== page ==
Rice exports flatten out

Chea Vannak / Khmer Times No Comments Share:

Milled rice exports were close to 170,000 metric tons in the first three months of this year, an increase of three percent over the same period last year, official figures show.
The rise came after exports in March fell by 16 percent and exports in January and February rose 10 percent and 17 percent respectively.
China is the biggest single-country market for Cambodia’s milled rice, and imported about 67,000 metric tons in the three months.
France and Poland rank second and third in Cambodia’s milled rice markets, importing 21,000 and 12,000 metric tons respectively.
The flattening of exports comes after the European Union, the biggest market in terms of trading blocs, warned that it would ban imports of rice from Cambodia from the middle of this year if the rice contains unacceptable levels of the fungicide Tricyclazole.
The EU’s new threshold is 0.01 milligrams of Tricyclazole residue per kilogram of rice paddy, down from the current cutoff of 1 milligram.
China is working to finalize the list of millers who can meet its quality and safety standards for rice
Hean Vanhan, director-general of the Agriculture Ministry agriculture directorate, said that the leveling off of rice exports is not related to factors connected to the Chinese or EU markets.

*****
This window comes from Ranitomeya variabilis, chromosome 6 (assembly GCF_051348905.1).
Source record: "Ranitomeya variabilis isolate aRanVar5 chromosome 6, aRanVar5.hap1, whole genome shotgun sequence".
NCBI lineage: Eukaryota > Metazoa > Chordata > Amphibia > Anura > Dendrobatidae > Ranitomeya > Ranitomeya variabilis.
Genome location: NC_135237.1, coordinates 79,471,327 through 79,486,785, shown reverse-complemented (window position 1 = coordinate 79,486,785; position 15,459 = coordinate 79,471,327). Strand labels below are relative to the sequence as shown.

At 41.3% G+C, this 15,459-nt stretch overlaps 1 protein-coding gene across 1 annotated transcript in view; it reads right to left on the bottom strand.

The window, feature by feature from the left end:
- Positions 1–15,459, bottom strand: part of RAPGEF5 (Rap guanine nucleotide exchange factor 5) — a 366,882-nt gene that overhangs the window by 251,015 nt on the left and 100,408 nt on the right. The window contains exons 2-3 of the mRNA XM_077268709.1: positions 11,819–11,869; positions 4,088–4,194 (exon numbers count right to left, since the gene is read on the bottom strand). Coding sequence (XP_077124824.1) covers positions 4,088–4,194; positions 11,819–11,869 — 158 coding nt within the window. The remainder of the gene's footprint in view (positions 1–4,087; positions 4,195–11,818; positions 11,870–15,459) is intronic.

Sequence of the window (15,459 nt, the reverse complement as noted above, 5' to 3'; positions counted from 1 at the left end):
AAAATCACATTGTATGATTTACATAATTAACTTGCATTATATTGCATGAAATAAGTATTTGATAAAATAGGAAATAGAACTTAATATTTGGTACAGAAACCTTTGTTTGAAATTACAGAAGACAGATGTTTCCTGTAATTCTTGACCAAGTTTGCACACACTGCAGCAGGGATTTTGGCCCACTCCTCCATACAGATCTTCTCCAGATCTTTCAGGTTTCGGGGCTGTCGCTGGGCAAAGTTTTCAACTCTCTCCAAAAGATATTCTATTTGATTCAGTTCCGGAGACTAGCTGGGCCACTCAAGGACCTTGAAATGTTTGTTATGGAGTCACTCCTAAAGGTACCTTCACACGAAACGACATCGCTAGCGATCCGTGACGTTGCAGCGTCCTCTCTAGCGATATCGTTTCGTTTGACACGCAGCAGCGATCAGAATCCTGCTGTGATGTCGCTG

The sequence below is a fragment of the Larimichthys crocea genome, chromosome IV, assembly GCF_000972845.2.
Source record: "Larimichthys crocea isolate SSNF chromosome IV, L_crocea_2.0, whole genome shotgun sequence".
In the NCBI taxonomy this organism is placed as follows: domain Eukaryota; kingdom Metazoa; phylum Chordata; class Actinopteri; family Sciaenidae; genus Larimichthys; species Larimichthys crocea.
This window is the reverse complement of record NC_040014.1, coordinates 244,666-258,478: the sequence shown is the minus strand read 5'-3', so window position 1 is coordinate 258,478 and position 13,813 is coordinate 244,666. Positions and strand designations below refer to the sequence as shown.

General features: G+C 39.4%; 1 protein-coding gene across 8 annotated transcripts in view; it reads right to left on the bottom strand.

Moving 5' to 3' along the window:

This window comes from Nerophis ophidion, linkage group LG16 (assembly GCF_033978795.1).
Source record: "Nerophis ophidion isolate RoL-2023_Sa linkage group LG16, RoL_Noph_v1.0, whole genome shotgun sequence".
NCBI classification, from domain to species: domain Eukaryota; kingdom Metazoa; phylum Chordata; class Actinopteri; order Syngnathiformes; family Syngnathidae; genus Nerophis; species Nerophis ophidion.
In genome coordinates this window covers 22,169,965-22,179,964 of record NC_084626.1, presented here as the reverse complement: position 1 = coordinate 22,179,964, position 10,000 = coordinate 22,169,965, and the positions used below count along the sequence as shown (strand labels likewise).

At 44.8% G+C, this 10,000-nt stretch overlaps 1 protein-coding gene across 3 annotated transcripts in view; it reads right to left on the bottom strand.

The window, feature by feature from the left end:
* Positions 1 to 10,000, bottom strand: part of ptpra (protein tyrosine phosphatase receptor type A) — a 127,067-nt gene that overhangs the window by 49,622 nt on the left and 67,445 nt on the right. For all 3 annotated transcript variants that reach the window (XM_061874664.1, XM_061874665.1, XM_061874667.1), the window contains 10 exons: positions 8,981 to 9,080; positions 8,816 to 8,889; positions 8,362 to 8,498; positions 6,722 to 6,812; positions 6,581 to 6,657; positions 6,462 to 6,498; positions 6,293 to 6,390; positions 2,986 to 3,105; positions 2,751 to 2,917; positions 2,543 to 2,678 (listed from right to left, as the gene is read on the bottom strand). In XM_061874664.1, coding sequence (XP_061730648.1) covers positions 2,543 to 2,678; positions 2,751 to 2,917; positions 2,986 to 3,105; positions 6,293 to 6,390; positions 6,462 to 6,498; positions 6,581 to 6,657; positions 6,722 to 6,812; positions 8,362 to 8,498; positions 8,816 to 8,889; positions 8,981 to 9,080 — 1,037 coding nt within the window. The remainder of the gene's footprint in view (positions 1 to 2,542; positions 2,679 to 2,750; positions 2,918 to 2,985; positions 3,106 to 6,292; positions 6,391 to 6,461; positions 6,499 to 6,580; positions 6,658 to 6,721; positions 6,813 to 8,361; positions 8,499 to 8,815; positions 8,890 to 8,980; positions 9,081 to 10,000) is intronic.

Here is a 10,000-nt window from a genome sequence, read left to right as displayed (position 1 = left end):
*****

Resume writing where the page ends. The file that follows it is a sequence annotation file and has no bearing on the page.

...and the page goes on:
Sang Saron, CEO of Amru Rice Cambodia, said that the EU ban on fungicide would not affect Cambodian rice exports.
“It would help farmers know how to use fungicide in the right way on their rice plants,” Mr. Saron said. “Without Tricyclazole, farmers have other fungicides and traditional ways to protect their rice plants from diseases.”
Prime Minister Hun Sen last week called on all relevant parties to do more in helping the rice sector including choosing rice seeds, the technical aspects of farming, reduced costs of logistic and opening more markets for rice.
He called for more to be done to help the rice sector and for public and private enterprises to develop climate-resistant high yielding rice varieties, find more export markets and invest in value-added agro-industries.

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